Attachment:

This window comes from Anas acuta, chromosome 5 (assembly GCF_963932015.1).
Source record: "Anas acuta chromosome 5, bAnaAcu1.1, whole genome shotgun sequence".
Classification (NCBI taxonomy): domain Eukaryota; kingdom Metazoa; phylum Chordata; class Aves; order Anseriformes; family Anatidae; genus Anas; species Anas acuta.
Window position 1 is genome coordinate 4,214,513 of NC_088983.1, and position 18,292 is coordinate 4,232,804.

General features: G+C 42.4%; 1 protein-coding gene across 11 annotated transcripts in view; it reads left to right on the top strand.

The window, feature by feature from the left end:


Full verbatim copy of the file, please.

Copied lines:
This window comes from Anas acuta, chromosome 5 (assembly GCF_963932015.1).
Source record: "Anas acuta chromosome 5, bAnaAcu1.1, whole genome shotgun sequence".
Classification (NCBI taxonomy): domain Eukaryota; kingdom Metazoa; phylum Chordata; class Aves; order Anseriformes; family Anatidae; genus Anas; species Anas acuta.
Window position 1 is genome coordinate 4,214,513 of NC_088983.1, and position 18,292 is coordinate 4,232,804.

General features: G+C 42.4%; 1 protein-coding gene across 11 annotated transcripts in view; it reads left to right on the top strand.

The window, feature by feature from the left end: